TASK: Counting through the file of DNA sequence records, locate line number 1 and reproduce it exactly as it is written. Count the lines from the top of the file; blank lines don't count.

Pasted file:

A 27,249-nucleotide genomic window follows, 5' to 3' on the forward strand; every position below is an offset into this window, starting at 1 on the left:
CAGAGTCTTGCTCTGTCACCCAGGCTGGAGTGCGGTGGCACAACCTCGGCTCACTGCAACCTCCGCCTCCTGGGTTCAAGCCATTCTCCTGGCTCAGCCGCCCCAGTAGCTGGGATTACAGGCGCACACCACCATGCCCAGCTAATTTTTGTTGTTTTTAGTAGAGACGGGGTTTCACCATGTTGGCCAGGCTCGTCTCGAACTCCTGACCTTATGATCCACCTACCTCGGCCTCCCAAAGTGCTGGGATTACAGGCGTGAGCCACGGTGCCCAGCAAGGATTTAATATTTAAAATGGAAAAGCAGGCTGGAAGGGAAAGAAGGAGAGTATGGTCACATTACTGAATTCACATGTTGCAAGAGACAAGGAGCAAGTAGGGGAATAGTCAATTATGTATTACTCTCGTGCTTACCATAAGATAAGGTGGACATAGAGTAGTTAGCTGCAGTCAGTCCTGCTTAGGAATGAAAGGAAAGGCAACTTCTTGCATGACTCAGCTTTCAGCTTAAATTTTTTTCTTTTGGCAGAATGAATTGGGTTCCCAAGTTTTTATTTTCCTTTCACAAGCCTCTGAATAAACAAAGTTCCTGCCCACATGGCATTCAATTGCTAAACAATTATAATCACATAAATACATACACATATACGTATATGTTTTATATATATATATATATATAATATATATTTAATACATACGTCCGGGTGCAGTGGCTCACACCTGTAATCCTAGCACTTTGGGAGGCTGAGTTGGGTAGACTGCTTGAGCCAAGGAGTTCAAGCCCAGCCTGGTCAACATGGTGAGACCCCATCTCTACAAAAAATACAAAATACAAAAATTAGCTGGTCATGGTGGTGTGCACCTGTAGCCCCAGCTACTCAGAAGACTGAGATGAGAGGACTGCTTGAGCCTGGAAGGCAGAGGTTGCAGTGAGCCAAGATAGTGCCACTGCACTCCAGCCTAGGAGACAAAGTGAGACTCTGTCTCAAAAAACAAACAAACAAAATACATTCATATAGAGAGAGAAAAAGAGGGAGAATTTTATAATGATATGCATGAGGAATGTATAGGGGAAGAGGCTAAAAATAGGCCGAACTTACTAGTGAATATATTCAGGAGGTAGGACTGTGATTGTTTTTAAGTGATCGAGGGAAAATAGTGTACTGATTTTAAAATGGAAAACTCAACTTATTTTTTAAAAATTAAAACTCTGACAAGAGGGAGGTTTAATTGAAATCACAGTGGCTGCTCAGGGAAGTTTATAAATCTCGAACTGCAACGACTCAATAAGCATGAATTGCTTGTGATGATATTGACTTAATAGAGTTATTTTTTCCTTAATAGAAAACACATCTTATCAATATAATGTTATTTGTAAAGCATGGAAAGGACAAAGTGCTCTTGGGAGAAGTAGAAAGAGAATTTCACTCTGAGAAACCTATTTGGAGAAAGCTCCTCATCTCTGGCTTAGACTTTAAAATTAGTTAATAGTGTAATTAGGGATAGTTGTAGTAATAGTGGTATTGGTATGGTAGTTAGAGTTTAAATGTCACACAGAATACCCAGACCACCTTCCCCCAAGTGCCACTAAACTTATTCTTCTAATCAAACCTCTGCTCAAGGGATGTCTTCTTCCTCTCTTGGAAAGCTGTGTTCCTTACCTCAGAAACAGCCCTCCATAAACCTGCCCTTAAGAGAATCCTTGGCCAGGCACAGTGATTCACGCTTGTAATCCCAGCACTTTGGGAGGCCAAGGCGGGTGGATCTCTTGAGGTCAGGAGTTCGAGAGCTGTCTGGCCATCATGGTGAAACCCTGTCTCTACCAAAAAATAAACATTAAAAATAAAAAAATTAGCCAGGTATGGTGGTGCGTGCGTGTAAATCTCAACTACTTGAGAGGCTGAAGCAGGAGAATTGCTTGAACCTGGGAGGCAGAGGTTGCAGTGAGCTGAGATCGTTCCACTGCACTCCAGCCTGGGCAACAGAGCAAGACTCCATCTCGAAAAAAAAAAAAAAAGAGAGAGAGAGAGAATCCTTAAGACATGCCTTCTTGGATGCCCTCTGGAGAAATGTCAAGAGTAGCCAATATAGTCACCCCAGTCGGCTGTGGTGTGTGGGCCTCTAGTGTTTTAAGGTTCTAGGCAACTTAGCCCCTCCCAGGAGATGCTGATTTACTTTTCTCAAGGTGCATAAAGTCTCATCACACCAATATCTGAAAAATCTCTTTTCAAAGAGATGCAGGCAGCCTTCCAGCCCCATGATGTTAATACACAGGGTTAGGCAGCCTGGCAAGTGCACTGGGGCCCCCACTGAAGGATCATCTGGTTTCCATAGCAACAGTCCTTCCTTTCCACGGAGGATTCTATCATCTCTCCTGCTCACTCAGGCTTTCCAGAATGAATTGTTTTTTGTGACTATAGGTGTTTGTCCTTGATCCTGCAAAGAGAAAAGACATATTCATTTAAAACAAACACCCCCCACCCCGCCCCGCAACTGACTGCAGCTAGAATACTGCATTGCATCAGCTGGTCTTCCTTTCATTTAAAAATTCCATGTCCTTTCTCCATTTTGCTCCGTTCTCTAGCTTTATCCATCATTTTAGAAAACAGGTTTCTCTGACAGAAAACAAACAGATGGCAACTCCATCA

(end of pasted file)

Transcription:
A 27,249-nucleotide genomic window follows, 5' to 3' on the forward strand; every position below is an offset into this window, starting at 1 on the left: